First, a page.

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Residential Life Staff, Students Contribute to Successful On-Campus Experience

Purdue University Multicultural Connections

It is not typical for a resident assistant to change residence halls during the school year, but March was not a typical time on the campus of Purdue University.


Haleigh Meny, a resident assistant in Owen Hall, was one of approximately 1,200 students who elected to remain on campus to complete their studies after classes moved online for the remainder of the spring semester. Meny was one of the resident assistants selected to continue RA duties to assist and lead the students remaining in the residence halls. The result was a move from Owen Hall to Honors College and Residents North as students were relocated to residence halls that could better support privacy and social distancing.

The transition from Owen to Honors and social distancing requirements meant an adjustment in how Meny could connect with the 20 residents she was tasked with supervising, but she was committed to making sure social connections could still take place. In addition to digital meetings, conversations and events, Meny offered opportunities for her new residents to connect with her individually, of which several students took advantage. She says offering these opportunities was important for students who may have been feeling isolated or stressed about the transition to online learning.

“Connecting with your friends, seeing people and seeing your family is important to mental health,” says Meny, now a junior who has returned to RA duties in Owen Hall. “A lot of people can’t see their family and friends and that can just be really hard to deal with. You’re dealing with all of these changes and you might not have your group of friends or family to help you.

“In addition, when walking through the halls, you just didn’t see very many people,” says Meny. “It almost felt like you could be alone at times and I didn’t want anyone to feel that way under the stress.”

Thankfully, the implementation of the Protect Purdue plan and the reopening of campus allowed students to participate in a residential campus experience in Fall 2020. While the innumerable opportunities to build friendship and gain leadership and professional development experience may not be taking place in a traditional manner, resident assistants, student leaders and residential staff have persisted to find ways for residents to create connections and enjoy the social activities the residential campus experience is known for.

“We do this because of the relationships and the connections. That hasn’t changed. It’s just the way we go about it that has.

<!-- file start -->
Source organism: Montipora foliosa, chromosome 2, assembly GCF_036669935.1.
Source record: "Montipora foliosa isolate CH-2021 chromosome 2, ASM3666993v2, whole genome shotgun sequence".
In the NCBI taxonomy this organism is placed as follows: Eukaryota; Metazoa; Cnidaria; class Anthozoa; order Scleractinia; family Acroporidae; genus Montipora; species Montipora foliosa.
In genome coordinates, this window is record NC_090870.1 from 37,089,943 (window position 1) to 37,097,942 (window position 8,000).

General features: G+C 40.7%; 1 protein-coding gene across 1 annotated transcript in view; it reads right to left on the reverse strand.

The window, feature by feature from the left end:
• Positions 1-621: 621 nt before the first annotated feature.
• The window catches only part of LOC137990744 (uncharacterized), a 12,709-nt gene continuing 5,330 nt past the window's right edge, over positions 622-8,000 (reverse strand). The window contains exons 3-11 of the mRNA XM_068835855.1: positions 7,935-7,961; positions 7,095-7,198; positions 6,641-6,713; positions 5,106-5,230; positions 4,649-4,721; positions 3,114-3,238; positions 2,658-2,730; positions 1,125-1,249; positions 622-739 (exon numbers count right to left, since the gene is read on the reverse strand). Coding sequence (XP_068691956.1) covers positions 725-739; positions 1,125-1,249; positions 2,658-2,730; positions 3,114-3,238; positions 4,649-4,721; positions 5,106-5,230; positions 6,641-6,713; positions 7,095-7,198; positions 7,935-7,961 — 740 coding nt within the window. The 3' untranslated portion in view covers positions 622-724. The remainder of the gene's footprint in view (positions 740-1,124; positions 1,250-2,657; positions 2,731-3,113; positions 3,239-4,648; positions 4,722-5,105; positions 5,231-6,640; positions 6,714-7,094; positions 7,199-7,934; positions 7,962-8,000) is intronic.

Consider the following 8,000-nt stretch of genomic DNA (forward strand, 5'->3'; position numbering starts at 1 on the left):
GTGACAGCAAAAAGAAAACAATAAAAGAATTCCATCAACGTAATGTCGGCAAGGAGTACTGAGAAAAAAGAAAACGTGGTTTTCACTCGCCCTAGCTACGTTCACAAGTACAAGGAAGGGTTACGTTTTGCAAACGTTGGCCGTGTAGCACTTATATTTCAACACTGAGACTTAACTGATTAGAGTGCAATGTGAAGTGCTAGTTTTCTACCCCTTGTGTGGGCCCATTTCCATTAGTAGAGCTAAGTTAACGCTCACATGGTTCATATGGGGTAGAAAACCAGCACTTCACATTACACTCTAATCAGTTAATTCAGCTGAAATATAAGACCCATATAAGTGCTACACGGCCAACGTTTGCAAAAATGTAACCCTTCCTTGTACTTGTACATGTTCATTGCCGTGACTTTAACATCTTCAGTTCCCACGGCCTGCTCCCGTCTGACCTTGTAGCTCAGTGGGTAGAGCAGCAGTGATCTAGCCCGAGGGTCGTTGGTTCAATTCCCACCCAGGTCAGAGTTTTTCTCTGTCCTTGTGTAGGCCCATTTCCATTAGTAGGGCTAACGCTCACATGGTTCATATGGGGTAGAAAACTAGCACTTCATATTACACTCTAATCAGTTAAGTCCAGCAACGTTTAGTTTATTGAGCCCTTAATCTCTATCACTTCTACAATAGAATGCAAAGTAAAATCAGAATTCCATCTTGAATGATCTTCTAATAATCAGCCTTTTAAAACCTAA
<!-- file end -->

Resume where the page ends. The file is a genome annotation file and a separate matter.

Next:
Residential Life staff and student leaders have been tackling those challenges with gusto under the direction of Christa Pazera. At the forefront of Residential Life’s efforts, Pazera says, is the desire to ensure continued opportunities to build relationships.

“We do this because of the relationships and the connections,” says Pazera, director of Residential Life. “That hasn’t changed. It’s just the way we go about it that has.”

One of the major changes to the residence halls this fall has been the de-densification of spaces in order to comply with social distancing guidelines. This has meant converting room configurations to allow each resident to have an ample amount of space. In some cases, this meant rooms were converted to a lower occupancy, such as double rooms being changed to single occupancy. These changes have understandably resulted in modified opportunities for students to interact indoors. However, small and socially-distanced events have continued, and residents have taken advantage of outdoor spaces and the virtual world to create connections. More than 2,500 in-person and virtual events have taken place during the fall semester.

Organizations such as UR Global and University Residences Multicultural Connections have been particularly active in organizing a mix of indoor, outdoor and virtual events. These have included a well-attended arts and crafts night, de-stress events, attending virtual presentations and weekly wellness walks. Hall clubs and resident assistants have organized numerous outdoor gatherings, ranging from opportunities to play games such as Spikeball and frisbee to meeting to eat in outdoor dining tents together. Other indoor activities have included socially-distanced movie nights and discussions of important world events. Virtual events have included study sessions, video games and even a painting tutorial.

URMC Outdoor Movie Night

Faculty have also impacted the residential experience in positive ways in this changing environment through learning communities and the Faculty Fellows program. One learning community that has found creative ways to create community is Engineering in the World of Data, which includes 68 students (48 residential, 20 online) from 12 counties. The learning community has been innovative in the online world, with an active Discord (chat room) server and virtual trivia, coffee hours, game nights, movie watch parties and biweekly contests that have included a virtual pet show, photo contest, COVID-19 data scramble and meme contest.

As with nearly every other aspect of life on campus during the pandemic, University Residences and Residential Life continues to learn, adapt and evolve to suit the needs of its residents.

“We’re going to have to be creative,” says Pazera. “We’re going to get some great ideas from students and we’ll implement those. We’re learning things from other colleagues at other institutions and we’ll try to implement those as we go, too. One of the core values of the institution is innovation and we’re going to do it.”

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